Magazine article Strings

Beethoven and Schumann Violin Concertos (with Mozart's Adagio in E, K. 261). Georg Kulenkampff, Violin; the Berlin Philharmonic Orchestra, Hans Schmidt Isserstedt, Cond

Magazine article Strings

Beethoven and Schumann Violin Concertos (with Mozart's Adagio in E, K. 261). Georg Kulenkampff, Violin; the Berlin Philharmonic Orchestra, Hans Schmidt Isserstedt, Cond

Article excerpt

Beethoven and Schumann Violin Concertos (with Mozart's Adagio in E, K. 261). Georg Kulenkampff, violin; the Berlin Philharmonic Orchestra, Hans SchmidtIsserstedt, cond. Dutton CDEA 5018 (distributed by Harmonia Mundi).

Georg Kulenkampff (1898-1948) is not a name much discussed today, but in the 1930s and '40s he was one of the few firstrate German instrumentalists to sustain a solo career. His Aryan blood helped in the late '30s, but he was exiled during World War II to Switzerland, where his impressive gifts as a teacher allowed him to succeed the venerable Carl Flesch at the Lucerne Conservatory in 1943. He died of encephalitis later in the decade, shortly after making a noted Decca recording of the Brahms violin sonatas with a very young pianist named Georg Solti; with the recent passing of that famous name, perhaps their recording is due for reevaluation.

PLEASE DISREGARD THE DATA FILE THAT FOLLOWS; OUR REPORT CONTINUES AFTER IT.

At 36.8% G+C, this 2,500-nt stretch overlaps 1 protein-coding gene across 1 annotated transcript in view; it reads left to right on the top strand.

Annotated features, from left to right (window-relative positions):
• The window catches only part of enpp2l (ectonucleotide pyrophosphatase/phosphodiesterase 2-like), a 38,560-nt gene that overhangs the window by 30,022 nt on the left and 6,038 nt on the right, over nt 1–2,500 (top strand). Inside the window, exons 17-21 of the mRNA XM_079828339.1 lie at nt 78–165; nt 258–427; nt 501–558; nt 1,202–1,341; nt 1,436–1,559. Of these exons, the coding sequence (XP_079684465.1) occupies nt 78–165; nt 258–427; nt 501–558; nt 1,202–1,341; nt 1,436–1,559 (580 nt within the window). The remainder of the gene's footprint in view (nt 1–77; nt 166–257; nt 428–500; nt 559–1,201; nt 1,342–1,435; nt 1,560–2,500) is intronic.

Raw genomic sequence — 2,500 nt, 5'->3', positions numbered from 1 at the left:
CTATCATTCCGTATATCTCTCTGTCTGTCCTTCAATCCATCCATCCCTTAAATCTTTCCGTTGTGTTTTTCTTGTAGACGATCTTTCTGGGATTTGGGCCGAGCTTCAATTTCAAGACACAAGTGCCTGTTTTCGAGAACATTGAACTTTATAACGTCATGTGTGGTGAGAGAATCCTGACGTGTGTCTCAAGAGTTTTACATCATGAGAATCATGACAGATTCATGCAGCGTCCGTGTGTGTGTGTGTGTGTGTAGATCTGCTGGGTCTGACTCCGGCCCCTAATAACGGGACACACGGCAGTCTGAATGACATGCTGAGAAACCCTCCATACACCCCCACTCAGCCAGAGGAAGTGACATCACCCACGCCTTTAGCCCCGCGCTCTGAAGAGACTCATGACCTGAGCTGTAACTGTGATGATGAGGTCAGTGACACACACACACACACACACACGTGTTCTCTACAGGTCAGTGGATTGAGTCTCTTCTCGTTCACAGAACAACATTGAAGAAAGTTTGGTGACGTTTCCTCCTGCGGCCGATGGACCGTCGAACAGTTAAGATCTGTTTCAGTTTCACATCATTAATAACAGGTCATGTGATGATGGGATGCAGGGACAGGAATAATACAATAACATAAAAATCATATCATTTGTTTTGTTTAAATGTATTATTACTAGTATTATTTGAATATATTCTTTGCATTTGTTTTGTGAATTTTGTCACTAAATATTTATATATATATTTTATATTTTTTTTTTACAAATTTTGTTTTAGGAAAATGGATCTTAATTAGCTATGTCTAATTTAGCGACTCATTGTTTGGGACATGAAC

The works on the present disc, recorded in 1936 and '37 by the Telefunken label, each enjoyed a separate fame. The New Grove Dictionary praises Kulenkampff's Beethoven Concerto as being "a musician's performance suffused with a classical serenity," and it's genuinely impressive what this artist could achieve despite, or because of, a limited taste for fireworks and show. His tone has a reassuring purity and he gets splendid results just from doing the basic things right: precisely calibrated trills, expressive detache bowings. He serves the composer first, and one can easily hear why this interpretation was treasured as one of the best of the prewar era; it's a must for anyone preparing the piece. …

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